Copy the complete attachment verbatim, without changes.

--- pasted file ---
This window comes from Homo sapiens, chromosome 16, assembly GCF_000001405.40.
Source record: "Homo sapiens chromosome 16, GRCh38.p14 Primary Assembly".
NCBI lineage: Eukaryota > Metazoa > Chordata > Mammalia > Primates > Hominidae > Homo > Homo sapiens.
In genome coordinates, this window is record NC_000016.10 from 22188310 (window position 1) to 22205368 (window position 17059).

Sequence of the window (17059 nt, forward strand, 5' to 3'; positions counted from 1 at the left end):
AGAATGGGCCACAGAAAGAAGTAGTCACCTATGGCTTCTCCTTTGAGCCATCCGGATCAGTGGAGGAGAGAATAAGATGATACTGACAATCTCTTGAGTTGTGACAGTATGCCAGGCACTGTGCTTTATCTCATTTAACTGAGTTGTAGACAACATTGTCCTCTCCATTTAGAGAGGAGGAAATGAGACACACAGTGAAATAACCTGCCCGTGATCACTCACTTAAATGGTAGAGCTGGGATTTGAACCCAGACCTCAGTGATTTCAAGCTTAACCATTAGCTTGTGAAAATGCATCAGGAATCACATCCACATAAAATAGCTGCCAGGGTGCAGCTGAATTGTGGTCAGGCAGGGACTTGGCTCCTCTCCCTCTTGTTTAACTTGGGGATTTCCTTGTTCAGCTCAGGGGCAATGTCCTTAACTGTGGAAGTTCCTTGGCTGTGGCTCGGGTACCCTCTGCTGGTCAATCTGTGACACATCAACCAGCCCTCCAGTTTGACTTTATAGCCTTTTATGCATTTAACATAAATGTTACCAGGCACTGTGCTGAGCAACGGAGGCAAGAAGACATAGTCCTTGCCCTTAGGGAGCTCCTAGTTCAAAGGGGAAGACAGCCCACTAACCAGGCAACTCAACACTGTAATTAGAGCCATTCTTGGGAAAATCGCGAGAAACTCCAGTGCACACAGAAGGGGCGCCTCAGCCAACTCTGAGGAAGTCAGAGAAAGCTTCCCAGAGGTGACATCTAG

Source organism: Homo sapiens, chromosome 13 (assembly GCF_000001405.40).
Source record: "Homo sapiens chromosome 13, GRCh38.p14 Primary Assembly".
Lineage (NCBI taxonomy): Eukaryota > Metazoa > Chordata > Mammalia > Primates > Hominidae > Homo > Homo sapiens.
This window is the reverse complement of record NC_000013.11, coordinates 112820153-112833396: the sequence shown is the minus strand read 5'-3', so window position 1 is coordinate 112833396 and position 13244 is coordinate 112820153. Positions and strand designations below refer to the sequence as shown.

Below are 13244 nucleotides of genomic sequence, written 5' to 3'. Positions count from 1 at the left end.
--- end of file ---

This window comes from Homo sapiens, chromosome 16, assembly GCF_000001405.40.
Source record: "Homo sapiens chromosome 16, GRCh38.p14 Primary Assembly".
NCBI lineage: Eukaryota > Metazoa > Chordata > Mammalia > Primates > Hominidae > Homo > Homo sapiens.
In genome coordinates, this window is record NC_000016.10 from 22188310 (window position 1) to 22205368 (window position 17059).

Sequence of the window (17059 nt, forward strand, 5' to 3'; positions counted from 1 at the left end):
AGAATGGGCCACAGAAAGAAGTAGTCACCTATGGCTTCTCCTTTGAGCCATCCGGATCAGTGGAGGAGAGAATAAGATGATACTGACAATCTCTTGAGTTGTGACAGTATGCCAGGCACTGTGCTTTATCTCATTTAACTGAGTTGTAGACAACATTGTCCTCTCCATTTAGAGAGGAGGAAATGAGACACACAGTGAAATAACCTGCCCGTGATCACTCACTTAAATGGTAGAGCTGGGATTTGAACCCAGACCTCAGTGATTTCAAGCTTAACCATTAGCTTGTGAAAATGCATCAGGAATCACATCCACATAAAATAGCTGCCAGGGTGCAGCTGAATTGTGGTCAGGCAGGGACTTGGCTCCTCTCCCTCTTGTTTAACTTGGGGATTTCCTTGTTCAGCTCAGGGGCAATGTCCTTAACTGTGGAAGTTCCTTGGCTGTGGCTCGGGTACCCTCTGCTGGTCAATCTGTGACACATCAACCAGCCCTCCAGTTTGACTTTATAGCCTTTTATGCATTTAACATAAATGTTACCAGGCACTGTGCTGAGCAACGGAGGCAAGAAGACATAGTCCTTGCCCTTAGGGAGCTCCTAGTTCAAAGGGGAAGACAGCCCACTAACCAGGCAACTCAACACTGTAATTAGAGCCATTCTTGGGAAAATCGCGAGAAACTCCAGTGCACACAGAAGGGGCGCCTCAGCCAACTCTGAGGAAGTCAGAGAAAGCTTCCCAGAGGTGACATCTAG

Source organism: Homo sapiens, chromosome 13 (assembly GCF_000001405.40).
Source record: "Homo sapiens chromosome 13, GRCh38.p14 Primary Assembly".
Lineage (NCBI taxonomy): Eukaryota > Metazoa > Chordata > Mammalia > Primates > Hominidae > Homo > Homo sapiens.
This window is the reverse complement of record NC_000013.11, coordinates 112820153-112833396: the sequence shown is the minus strand read 5'-3', so window position 1 is coordinate 112833396 and position 13244 is coordinate 112820153. Positions and strand designations below refer to the sequence as shown.

Below are 13244 nucleotides of genomic sequence, written 5' to 3'. Positions count from 1 at the left end.